What is a Land Trust?
A land trust is a nonprofit organization that, as all or part of its mission, actively works to conserve land by undertaking or assisting in land or conservation easement acquisition, or by its stewardship of such land or easements.
Are land trusts government agencies?
No, they are independent, entrepreneurial organizations that work with landowners who are interested in protecting open space. But land trusts often work cooperatively with government agencies by acquiring or managing land, researching open space needs and priorities, or assisting in the development of open space plans.
So, what are the advantages of working with a land trust?
Land trusts are very closely tied to the communities in which they operate. Moreover, land trusts' nonprofit tax status brings them a variety of tax benefits. Donations of land, conservation easements or money may qualify you for income, estate, or gift tax savings. Moreover, because they are private organizations, land trusts can be more flexible and creative than public agencies - and can act more quickly – in saving land.
What does a land trust do?
Local and regional land trusts, organized as charitable organizations under federal tax laws, are directly involved in conserving land for its natural, recreational, scenic, historical and productive values. Land Trusts can purchase land for permanent protection, or they may use one of several other methods: accept donations of land or the funds to purchase land, accept a bequest, or accept donations of a conservation easement, which permanently limits the type and scope of development that can take place on the land. In some instances, land trusts also purchase conservation easements.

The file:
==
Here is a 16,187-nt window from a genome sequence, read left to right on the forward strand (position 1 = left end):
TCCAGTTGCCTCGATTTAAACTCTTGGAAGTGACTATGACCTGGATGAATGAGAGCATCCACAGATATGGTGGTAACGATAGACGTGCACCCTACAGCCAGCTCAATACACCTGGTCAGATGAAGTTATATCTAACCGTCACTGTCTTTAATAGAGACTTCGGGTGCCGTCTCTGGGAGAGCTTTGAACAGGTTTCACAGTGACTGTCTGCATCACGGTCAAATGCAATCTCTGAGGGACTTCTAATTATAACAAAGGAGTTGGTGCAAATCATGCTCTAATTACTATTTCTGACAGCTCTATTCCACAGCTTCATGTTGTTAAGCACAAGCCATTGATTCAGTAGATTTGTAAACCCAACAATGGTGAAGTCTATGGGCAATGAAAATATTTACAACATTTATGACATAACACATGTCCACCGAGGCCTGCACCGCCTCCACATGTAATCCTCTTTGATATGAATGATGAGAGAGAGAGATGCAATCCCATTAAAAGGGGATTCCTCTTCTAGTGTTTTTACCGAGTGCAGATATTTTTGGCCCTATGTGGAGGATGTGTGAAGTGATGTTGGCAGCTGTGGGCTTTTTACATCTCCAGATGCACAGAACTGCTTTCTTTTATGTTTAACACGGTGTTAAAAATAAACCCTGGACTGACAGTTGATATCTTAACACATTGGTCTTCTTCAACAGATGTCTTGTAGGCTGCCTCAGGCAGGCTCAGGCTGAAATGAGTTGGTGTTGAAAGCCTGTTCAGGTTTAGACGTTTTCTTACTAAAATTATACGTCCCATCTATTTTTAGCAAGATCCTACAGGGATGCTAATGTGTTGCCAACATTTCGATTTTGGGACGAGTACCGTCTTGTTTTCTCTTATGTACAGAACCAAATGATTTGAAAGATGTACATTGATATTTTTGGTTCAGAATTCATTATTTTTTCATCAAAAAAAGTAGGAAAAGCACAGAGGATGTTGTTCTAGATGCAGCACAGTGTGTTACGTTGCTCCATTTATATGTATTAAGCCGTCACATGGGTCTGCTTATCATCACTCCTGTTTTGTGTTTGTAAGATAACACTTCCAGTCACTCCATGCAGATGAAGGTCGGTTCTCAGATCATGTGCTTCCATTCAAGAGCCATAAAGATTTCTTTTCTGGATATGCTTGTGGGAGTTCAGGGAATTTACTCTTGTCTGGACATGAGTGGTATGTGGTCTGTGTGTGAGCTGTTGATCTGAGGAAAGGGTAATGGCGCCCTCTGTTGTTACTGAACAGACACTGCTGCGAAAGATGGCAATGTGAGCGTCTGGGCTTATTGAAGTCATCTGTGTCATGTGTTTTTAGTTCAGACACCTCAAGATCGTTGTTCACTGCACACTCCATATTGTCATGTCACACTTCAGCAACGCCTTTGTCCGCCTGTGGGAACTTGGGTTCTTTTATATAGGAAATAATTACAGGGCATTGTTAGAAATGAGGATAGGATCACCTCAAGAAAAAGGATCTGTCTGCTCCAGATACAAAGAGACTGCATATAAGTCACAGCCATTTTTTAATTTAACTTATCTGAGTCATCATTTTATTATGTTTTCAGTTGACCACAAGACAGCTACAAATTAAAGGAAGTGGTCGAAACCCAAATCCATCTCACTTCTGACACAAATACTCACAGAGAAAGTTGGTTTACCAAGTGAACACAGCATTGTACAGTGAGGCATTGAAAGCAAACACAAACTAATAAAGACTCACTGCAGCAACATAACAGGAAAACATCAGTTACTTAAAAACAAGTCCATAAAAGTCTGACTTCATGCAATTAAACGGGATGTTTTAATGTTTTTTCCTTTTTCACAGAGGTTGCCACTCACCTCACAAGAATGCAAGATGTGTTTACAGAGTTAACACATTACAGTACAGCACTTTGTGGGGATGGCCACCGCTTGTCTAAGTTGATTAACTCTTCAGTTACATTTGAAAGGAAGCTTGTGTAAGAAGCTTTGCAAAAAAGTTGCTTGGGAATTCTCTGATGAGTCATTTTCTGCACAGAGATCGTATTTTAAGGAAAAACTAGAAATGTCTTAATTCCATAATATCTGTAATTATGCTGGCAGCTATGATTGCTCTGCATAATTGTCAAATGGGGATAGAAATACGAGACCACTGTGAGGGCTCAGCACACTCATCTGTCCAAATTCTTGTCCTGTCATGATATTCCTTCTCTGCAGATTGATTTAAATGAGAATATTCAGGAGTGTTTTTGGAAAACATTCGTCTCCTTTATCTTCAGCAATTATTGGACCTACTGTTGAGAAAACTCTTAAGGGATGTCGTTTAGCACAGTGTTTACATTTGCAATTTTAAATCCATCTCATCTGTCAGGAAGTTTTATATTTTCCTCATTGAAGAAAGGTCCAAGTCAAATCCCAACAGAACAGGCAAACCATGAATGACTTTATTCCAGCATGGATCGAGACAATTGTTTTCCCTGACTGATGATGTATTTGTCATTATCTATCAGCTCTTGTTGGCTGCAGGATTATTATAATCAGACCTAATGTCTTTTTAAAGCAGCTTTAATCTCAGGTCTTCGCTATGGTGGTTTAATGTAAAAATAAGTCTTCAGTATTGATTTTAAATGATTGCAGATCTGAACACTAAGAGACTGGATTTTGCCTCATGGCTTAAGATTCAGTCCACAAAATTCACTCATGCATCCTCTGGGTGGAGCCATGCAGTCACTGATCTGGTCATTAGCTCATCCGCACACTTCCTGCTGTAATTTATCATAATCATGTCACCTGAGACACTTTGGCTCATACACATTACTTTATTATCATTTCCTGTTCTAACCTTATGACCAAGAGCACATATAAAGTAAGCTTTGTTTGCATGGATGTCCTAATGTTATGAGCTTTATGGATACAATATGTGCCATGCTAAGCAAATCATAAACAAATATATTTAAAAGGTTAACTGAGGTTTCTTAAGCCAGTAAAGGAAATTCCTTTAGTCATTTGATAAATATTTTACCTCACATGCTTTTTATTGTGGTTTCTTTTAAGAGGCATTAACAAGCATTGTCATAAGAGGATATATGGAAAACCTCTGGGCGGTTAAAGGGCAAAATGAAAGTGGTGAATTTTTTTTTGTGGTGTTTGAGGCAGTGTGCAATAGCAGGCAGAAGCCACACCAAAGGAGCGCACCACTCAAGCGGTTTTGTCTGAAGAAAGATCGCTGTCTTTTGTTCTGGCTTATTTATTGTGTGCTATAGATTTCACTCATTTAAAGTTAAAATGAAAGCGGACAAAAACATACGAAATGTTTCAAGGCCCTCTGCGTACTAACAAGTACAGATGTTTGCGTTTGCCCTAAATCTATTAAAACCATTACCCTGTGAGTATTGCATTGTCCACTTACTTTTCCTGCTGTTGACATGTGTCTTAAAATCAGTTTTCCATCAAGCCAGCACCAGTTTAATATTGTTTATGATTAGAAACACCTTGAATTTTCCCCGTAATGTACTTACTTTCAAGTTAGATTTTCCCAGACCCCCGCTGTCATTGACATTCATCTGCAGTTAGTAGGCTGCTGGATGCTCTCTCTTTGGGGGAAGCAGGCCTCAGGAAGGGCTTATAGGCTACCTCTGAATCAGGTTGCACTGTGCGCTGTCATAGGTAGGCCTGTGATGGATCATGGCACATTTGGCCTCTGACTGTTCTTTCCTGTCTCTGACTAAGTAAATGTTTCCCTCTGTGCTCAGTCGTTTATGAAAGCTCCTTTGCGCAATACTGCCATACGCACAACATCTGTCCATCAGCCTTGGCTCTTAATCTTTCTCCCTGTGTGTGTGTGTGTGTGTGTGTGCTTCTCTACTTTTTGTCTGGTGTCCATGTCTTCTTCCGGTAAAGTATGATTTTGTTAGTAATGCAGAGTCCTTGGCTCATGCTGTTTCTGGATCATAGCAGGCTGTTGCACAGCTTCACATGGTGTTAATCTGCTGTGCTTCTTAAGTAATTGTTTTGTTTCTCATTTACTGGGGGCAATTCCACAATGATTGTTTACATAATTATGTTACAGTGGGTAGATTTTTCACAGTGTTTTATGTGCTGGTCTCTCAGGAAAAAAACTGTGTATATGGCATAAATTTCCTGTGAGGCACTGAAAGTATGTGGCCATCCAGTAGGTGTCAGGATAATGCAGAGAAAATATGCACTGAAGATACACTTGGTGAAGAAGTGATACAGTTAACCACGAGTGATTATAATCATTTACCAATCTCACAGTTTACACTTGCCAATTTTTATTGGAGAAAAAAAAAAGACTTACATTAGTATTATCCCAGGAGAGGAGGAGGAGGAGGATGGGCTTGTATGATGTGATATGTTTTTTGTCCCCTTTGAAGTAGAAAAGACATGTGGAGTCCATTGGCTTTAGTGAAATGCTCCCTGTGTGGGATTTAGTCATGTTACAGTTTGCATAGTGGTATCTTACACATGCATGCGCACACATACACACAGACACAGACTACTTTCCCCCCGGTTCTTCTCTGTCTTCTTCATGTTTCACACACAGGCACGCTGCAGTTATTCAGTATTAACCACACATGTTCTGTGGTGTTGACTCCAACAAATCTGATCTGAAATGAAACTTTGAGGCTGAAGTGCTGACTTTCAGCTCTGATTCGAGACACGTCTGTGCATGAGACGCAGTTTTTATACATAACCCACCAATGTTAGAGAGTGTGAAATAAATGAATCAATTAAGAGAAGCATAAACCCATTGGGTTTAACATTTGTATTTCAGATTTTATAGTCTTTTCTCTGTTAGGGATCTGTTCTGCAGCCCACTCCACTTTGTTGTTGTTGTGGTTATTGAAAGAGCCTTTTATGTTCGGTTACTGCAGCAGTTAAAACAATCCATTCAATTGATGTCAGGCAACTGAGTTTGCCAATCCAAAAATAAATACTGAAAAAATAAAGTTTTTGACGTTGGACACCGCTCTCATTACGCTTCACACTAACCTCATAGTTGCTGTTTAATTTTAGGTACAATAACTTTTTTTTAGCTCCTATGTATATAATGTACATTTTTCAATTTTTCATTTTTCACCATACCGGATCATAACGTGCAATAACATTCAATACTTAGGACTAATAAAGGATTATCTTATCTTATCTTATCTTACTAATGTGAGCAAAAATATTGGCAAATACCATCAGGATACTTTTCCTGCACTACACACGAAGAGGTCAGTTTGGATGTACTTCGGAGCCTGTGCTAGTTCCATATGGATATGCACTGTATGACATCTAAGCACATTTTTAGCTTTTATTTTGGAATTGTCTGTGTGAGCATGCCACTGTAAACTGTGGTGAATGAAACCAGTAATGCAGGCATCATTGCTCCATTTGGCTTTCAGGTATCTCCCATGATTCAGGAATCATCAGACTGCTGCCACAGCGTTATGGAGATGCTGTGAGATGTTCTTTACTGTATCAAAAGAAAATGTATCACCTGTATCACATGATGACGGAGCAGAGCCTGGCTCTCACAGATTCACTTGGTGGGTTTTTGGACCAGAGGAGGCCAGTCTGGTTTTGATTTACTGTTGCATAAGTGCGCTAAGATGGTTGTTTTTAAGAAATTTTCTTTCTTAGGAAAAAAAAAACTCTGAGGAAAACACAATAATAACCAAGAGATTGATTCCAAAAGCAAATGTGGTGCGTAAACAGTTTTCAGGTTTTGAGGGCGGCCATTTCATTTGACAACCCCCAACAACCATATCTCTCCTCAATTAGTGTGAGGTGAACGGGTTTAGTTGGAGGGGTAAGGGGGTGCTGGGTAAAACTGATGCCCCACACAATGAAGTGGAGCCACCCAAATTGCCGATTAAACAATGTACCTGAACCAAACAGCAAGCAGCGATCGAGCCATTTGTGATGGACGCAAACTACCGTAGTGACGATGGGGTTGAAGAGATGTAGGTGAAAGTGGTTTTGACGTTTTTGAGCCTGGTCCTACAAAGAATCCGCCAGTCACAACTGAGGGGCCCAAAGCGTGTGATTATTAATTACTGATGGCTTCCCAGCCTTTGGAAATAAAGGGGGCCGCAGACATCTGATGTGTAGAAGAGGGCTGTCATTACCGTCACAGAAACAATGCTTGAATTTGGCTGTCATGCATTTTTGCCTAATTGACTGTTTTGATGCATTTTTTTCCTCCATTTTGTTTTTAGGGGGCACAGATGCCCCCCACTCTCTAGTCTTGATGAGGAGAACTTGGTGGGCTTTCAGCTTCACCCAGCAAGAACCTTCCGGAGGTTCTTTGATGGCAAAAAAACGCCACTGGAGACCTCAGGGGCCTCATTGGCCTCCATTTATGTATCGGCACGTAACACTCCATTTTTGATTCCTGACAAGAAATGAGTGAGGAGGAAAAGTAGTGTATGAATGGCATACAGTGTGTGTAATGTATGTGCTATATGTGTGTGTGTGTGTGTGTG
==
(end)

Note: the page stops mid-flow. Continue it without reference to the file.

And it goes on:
How is land protected?
There are several strategies available through Land Trusts to landowners who want to preserve their cherished lands. Occasionally, a landowner may donate or sell parcels of land to a Land Trust in order to place the land entirely in the Trust's permanent care. More often, however, a landowner will donate to a Land Trust a conservation easement, which places protective restrictions on future uses of land. The conservation easement also assigns responsibility to the Land Trust to enforce those protections forever, even when the ownership of the land changes.